Volunteer strategy consultation 2015/Chair
Volunteers: stepping up to our ambitions[edit | edit source]
Wikimedia UK has long aspired to be an open and volunteer-led charity, as is clearly set out in our volunteer policy. However, as the charity has matured it has over the years been criticised for becoming overly staff-led, with insufficient opportunities for volunteers to get fully involved in fundamental decisions. This is not a failure of ambition or of will, but perhaps one of practical implementation.
The board is keen to ensure that the charity has effective structures and processes in place to encourage volunteer engagement. Although the board are themselves volunteers, their role as charity trustees is to exercise strategic oversight and to lead on the charity's development. While individual programmes of course need to fall within the charity's overall strategic direction, the decisions, planning and activities should be volunteer-led with staff support.
These pages are part of a process towards that end that started more than a year ago. Last November we held a Volunteer Strategy Gathering to discuss the needs of the charity, and in particular how we can best support and expand our volunteer community. The discussions on that day and subsequently have been extremely useful.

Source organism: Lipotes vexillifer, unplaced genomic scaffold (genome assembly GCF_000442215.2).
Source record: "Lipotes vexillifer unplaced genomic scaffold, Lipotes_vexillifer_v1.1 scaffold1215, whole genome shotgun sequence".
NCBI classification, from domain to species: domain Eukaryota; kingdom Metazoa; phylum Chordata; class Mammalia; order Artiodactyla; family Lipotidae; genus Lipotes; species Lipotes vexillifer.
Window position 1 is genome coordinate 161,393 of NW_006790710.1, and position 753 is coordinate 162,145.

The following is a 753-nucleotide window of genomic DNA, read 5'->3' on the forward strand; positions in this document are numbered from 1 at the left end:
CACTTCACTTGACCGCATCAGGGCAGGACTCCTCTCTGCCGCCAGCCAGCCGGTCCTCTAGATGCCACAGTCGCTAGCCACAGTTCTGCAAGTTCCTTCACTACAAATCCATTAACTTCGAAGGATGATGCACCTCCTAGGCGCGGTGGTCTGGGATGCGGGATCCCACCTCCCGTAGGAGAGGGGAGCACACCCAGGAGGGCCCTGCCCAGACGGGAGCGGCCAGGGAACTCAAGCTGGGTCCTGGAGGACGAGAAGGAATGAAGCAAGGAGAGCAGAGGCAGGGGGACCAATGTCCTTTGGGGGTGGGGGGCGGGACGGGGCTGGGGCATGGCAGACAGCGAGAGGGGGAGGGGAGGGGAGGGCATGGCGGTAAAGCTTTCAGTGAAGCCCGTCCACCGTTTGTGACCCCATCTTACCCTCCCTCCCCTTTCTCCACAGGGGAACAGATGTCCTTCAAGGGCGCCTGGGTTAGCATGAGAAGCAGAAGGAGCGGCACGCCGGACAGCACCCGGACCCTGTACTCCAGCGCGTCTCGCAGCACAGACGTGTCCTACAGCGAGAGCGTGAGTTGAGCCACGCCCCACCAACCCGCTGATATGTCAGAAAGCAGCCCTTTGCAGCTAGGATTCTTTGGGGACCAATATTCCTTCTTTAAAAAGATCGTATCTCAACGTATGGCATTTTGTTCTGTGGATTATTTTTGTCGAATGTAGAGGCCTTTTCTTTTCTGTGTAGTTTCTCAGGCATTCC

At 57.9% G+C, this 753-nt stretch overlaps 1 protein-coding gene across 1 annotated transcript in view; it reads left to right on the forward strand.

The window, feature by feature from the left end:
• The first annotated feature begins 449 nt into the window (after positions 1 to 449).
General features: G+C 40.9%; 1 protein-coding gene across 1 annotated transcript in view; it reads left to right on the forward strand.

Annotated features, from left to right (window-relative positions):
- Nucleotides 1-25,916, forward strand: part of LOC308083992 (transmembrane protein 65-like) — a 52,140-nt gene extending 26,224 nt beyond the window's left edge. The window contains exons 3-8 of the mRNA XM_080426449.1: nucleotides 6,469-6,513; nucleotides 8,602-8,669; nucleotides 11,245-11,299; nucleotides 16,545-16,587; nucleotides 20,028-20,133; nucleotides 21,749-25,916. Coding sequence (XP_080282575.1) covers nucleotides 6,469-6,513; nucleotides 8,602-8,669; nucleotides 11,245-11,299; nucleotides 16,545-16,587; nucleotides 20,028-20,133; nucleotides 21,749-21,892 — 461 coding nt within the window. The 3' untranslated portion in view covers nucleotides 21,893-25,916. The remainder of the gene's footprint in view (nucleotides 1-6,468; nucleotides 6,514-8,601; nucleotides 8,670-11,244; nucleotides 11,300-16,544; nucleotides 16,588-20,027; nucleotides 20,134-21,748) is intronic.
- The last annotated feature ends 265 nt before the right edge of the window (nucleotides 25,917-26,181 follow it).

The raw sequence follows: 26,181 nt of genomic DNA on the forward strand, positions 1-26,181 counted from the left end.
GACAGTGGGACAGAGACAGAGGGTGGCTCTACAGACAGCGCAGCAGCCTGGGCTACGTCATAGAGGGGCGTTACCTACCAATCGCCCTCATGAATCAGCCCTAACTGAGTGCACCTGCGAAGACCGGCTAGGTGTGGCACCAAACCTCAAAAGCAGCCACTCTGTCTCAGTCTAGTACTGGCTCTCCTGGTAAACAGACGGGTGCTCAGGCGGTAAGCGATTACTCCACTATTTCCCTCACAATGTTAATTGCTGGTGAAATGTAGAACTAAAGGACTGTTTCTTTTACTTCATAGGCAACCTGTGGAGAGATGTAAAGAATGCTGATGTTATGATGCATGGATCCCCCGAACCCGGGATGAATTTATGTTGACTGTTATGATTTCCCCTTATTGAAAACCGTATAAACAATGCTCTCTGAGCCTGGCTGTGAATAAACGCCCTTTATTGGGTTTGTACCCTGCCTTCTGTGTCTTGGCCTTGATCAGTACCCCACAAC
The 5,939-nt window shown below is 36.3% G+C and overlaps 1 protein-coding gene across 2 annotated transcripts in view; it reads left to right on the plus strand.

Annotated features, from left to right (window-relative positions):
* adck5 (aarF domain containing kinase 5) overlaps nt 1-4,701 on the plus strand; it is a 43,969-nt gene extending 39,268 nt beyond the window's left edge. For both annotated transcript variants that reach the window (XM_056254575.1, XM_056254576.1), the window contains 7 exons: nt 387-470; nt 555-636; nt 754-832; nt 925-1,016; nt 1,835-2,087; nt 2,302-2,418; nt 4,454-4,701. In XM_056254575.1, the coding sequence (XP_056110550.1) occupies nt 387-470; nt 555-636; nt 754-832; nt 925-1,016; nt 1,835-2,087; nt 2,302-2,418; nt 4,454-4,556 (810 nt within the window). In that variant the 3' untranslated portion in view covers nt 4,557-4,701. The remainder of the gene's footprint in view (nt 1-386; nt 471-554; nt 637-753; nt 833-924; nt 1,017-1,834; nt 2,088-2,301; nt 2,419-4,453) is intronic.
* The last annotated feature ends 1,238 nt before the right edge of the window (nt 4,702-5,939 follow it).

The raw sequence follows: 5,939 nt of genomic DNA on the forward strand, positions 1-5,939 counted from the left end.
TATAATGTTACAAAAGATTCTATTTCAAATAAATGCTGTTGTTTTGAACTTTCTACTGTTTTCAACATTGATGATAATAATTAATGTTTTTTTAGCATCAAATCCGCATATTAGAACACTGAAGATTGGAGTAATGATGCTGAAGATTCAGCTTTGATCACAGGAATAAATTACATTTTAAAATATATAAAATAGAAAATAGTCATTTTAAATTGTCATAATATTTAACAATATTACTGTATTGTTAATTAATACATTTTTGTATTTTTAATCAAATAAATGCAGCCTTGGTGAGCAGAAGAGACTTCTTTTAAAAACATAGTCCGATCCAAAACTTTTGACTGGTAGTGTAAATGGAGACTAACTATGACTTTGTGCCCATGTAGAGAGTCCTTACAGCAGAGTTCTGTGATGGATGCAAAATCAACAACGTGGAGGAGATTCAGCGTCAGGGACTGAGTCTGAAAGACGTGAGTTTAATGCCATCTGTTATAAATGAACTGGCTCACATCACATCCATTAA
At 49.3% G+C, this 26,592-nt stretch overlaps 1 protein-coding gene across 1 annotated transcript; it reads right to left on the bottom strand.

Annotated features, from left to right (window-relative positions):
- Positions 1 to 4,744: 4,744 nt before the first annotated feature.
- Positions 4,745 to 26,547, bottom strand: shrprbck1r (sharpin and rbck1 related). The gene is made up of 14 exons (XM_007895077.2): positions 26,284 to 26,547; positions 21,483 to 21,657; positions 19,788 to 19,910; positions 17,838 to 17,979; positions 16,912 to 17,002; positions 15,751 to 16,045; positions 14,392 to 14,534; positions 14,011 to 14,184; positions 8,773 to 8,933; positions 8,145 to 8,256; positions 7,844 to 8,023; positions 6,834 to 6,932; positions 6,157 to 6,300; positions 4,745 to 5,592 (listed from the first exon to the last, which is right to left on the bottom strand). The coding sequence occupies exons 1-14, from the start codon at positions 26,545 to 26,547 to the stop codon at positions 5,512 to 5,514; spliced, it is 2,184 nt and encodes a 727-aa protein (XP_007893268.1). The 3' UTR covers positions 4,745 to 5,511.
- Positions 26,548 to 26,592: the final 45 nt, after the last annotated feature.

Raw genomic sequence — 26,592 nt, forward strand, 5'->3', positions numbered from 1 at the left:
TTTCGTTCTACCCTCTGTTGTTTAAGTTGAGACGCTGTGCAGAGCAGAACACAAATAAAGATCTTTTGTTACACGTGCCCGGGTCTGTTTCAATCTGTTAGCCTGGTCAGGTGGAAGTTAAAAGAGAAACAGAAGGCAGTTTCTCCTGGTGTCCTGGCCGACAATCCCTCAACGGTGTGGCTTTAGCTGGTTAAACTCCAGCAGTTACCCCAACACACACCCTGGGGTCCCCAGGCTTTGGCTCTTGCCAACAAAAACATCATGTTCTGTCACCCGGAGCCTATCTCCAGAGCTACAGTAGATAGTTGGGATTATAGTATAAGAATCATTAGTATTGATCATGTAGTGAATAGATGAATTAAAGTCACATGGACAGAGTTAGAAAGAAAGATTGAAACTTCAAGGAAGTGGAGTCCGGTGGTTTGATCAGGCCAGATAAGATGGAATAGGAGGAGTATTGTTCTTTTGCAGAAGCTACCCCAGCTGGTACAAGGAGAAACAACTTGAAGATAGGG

On his appointment as interim CEO, the board asked D'Arcy Myers to review our staff structure with a focus on more efficient working within an open, volunteer-led environment. Now that the restructure is complete, with a significantly greater emphasis on roles for project and volunteer support, we are ready to take the next steps. We now want to move forward to the next stage which is to put in place specific structures and processes to implement our high-level goals.
The purpose of these pages is to pave the way for the next Volunteer Strategy Gathering to be held in London on Saturday 25 July (to be followed by the AGM) and to set out some specific ideas for community discussion and feedback. Nothing here is set in stone, and if it transpires that ideas need to be improved or totally re-thought then they will be.
Thank you to the volunteers, members, staff and trustees who have worked on this. By becoming more open to volunteers, offering new ways for volunteers to become involved, and enabling volunteers to become fully embedded within our operations we can do even more for the open knowledge movement in the future.
Michael Maggs, Chair